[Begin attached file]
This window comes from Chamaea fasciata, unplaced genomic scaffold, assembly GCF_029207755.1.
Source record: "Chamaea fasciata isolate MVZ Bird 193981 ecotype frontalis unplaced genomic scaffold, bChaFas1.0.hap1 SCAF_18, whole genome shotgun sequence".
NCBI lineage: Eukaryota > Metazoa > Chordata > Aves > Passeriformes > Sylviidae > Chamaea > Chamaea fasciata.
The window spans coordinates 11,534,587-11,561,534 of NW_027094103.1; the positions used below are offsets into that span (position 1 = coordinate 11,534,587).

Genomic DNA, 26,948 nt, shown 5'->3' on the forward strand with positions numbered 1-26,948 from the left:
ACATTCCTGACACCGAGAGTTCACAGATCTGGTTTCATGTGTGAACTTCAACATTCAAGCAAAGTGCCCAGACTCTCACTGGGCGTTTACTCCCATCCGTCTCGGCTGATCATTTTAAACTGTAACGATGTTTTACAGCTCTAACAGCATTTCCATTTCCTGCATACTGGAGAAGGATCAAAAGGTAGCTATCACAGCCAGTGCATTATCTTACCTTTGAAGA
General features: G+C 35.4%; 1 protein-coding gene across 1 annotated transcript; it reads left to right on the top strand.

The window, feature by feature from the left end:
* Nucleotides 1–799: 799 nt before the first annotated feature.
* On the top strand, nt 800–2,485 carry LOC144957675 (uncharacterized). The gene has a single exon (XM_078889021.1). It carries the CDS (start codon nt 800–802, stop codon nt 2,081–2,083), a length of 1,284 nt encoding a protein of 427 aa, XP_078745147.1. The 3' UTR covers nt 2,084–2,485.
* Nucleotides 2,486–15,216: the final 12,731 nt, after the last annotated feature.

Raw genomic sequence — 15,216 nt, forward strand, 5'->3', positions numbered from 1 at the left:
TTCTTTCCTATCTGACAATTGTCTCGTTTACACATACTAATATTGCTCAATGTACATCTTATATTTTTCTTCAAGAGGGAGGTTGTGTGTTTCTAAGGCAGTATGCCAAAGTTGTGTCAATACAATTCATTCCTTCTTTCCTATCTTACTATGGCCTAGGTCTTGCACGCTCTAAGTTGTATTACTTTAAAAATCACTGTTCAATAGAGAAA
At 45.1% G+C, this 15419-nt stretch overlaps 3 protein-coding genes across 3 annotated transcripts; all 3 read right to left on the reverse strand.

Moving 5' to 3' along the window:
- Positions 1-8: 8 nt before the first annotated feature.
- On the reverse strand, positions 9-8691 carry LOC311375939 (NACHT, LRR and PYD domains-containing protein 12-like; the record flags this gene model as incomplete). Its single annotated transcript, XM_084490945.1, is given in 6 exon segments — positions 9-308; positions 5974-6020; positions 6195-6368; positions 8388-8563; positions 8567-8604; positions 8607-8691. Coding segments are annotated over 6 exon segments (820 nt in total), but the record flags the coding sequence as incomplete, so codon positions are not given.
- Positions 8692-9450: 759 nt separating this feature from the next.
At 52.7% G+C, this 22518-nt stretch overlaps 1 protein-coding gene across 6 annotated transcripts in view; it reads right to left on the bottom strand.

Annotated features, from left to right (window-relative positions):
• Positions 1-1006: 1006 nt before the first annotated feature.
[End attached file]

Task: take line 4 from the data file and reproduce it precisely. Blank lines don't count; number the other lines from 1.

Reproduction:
The window spans coordinates 11,534,587-11,561,534 of NW_027094103.1; the positions used below are offsets into that span (position 1 = coordinate 11,534,587).